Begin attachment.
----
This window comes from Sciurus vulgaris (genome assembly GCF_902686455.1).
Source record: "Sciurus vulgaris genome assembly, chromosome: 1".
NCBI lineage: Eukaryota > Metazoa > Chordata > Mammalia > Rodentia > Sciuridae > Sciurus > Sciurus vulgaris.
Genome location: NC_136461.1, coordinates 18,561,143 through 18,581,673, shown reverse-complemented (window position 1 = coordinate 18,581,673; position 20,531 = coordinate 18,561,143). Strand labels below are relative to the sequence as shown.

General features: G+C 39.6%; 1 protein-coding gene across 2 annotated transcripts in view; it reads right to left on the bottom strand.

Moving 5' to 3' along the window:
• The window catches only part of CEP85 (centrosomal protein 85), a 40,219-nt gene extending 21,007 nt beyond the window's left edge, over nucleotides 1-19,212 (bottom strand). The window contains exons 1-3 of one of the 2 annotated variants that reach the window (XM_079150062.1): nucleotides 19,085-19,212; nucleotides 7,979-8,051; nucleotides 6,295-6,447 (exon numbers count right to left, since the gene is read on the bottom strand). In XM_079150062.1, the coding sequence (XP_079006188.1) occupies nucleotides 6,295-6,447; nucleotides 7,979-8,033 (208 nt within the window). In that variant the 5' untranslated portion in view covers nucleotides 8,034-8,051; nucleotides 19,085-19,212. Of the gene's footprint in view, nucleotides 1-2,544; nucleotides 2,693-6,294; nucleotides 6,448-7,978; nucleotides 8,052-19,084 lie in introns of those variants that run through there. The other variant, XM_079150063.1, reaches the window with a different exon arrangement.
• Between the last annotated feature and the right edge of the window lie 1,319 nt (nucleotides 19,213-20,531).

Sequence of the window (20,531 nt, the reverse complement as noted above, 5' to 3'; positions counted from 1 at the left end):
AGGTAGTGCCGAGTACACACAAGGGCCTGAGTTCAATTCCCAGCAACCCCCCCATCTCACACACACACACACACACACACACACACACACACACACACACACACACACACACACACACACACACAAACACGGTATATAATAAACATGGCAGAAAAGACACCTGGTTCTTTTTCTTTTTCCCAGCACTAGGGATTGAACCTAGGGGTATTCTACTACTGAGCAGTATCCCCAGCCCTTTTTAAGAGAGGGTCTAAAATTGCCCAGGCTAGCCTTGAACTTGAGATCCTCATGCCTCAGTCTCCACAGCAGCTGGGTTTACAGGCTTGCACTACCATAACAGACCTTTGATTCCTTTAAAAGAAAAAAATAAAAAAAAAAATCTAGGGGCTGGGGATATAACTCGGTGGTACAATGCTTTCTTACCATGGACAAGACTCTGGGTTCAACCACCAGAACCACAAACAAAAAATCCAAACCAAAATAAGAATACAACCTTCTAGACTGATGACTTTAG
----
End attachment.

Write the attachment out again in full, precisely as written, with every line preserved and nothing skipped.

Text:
This window comes from Sciurus vulgaris (genome assembly GCF_902686455.1).
Source record: "Sciurus vulgaris genome assembly, chromosome: 1".
NCBI lineage: Eukaryota > Metazoa > Chordata > Mammalia > Rodentia > Sciuridae > Sciurus > Sciurus vulgaris.
Genome location: NC_136461.1, coordinates 18,561,143 through 18,581,673, shown reverse-complemented (window position 1 = coordinate 18,581,673; position 20,531 = coordinate 18,561,143). Strand labels below are relative to the sequence as shown.

General features: G+C 39.6%; 1 protein-coding gene across 2 annotated transcripts in view; it reads right to left on the bottom strand.

Moving 5' to 3' along the window:
• The window catches only part of CEP85 (centrosomal protein 85), a 40,219-nt gene extending 21,007 nt beyond the window's left edge, over nucleotides 1-19,212 (bottom strand). The window contains exons 1-3 of one of the 2 annotated variants that reach the window (XM_079150062.1): nucleotides 19,085-19,212; nucleotides 7,979-8,051; nucleotides 6,295-6,447 (exon numbers count right to left, since the gene is read on the bottom strand). In XM_079150062.1, the coding sequence (XP_079006188.1) occupies nucleotides 6,295-6,447; nucleotides 7,979-8,033 (208 nt within the window). In that variant the 5' untranslated portion in view covers nucleotides 8,034-8,051; nucleotides 19,085-19,212. Of the gene's footprint in view, nucleotides 1-2,544; nucleotides 2,693-6,294; nucleotides 6,448-7,978; nucleotides 8,052-19,084 lie in introns of those variants that run through there. The other variant, XM_079150063.1, reaches the window with a different exon arrangement.
• Between the last annotated feature and the right edge of the window lie 1,319 nt (nucleotides 19,213-20,531).

Sequence of the window (20,531 nt, the reverse complement as noted above, 5' to 3'; positions counted from 1 at the left end):
AGGTAGTGCCGAGTACACACAAGGGCCTGAGTTCAATTCCCAGCAACCCCCCCATCTCACACACACACACACACACACACACACACACACACACACACACACACACACACACACACACACACACAAACACGGTATATAATAAACATGGCAGAAAAGACACCTGGTTCTTTTTCTTTTTCCCAGCACTAGGGATTGAACCTAGGGGTATTCTACTACTGAGCAGTATCCCCAGCCCTTTTTAAGAGAGGGTCTAAAATTGCCCAGGCTAGCCTTGAACTTGAGATCCTCATGCCTCAGTCTCCACAGCAGCTGGGTTTACAGGCTTGCACTACCATAACAGACCTTTGATTCCTTTAAAAGAAAAAAATAAAAAAAAAAATCTAGGGGCTGGGGATATAACTCGGTGGTACAATGCTTTCTTACCATGGACAAGACTCTGGGTTCAACCACCAGAACCACAAACAAAAAATCCAAACCAAAATAAGAATACAACCTTCTAGACTGATGACTTTAG